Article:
The aim of this study was to determine the reliability and accuracy of 3 commercially available handheld lactate meters when measuring hemolymph L-lactate in decapod crustaceans. The instruments tested were Accutrend Plus (AP), Lactate Scout (LS), and Lactate Plus (LP), and all models were tested in triplicate and compared with a commonly used enzymatic kit for L-lactate quantification (TB-kit). The Norway lobster Nephrops norwegicus and the European lobster Hommarus gammarus were used as model organisms, with emersion as an invoker of hemolymph L-lactate. Between-method comparisons were investigated by determining correlations (Pearson's r) and concordance (concordance correlation coefficient (CCC) and Bland-Altmand's 95% limit of agreement (95% LOA)) between handheld instruments and TB-kit. Within-instrument variation was tested by calculating the coefficient of variation (CV), and the average absolute deviation from the mean (AD). The within-instrument variation was low for all models (CV, 3.8–6.1%; AD, <0.3 mM), showing high reproducibility of technical replicates. A significant correlation with TB-kit was found for all handheld instruments (AP, r = 0.970; LS, r =; 0.956; LP, r = 0.950). For both AP and LS, there was a moderate and significant concordance with TB-kit (AP, CCC = 0.945; LS, CCC = 0.940). The mean difference from TB-kit was -1.42 mM (95% LOA,-4.50–1.66 mM) for AP and 1.19 mM (95% LOA,-3.13–5.51 mM) for LP. Emersion experiments with the European lobster showed that AP and LS were in line with TB-kit in terms of detecting differences in L-lactate levels between groups of animals. As a result of the high frequency of error readings from LP, this instrument was not considered reliable when measuring L-lactate in decapod crustaceans. In conclusion the handheld instruments AP and LS are found to be reliable instruments when measuring hemolymph L-lactate in decapod crustaceans. Comparison of results from different methods should be avoided, and in cases when accurate absolute measurement of L-lactate is needed, methods allowing for greater accuracy and resolution should be used.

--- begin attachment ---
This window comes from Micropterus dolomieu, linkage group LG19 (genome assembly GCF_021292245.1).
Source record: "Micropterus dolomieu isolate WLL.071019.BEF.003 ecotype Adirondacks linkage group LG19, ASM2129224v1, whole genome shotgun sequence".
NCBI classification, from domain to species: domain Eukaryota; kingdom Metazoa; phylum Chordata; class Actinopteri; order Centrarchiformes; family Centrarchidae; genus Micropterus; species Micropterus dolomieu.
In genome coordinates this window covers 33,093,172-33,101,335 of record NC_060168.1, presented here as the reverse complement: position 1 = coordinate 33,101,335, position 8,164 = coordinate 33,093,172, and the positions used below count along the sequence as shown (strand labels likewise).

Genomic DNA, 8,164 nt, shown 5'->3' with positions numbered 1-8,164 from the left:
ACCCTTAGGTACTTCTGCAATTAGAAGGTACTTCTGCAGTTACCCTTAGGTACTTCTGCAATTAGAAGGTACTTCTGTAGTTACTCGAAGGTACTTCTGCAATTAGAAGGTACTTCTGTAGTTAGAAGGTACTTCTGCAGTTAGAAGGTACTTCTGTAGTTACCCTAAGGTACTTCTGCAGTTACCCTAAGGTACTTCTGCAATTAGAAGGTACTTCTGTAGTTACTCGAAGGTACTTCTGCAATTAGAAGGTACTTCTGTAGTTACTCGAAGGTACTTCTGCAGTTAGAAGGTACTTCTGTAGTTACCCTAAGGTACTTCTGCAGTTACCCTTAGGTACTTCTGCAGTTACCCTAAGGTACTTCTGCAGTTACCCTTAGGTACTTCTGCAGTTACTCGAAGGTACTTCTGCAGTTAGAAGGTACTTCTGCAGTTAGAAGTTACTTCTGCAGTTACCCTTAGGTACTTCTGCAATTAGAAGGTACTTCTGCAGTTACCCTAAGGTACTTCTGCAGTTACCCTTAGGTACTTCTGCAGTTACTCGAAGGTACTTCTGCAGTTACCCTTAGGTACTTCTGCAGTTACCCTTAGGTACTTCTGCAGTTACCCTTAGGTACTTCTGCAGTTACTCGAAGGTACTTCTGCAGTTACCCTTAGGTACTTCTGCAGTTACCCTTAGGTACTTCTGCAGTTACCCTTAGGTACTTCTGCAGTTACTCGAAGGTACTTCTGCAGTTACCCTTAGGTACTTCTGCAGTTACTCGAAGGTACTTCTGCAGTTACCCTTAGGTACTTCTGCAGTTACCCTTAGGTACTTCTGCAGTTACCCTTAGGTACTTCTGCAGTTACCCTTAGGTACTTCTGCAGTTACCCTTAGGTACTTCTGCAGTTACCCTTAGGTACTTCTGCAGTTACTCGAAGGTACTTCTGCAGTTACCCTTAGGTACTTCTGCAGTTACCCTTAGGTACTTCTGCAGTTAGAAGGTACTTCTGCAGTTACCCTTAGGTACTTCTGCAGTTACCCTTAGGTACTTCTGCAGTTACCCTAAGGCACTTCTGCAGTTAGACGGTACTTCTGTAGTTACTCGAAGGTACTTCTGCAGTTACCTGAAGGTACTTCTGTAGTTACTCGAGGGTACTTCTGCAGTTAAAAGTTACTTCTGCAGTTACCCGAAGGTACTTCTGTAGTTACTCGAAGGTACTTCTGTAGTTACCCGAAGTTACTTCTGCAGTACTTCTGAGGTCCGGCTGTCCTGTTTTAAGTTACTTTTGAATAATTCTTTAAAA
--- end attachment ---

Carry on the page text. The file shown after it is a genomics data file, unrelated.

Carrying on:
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Vol. 33 • No. 1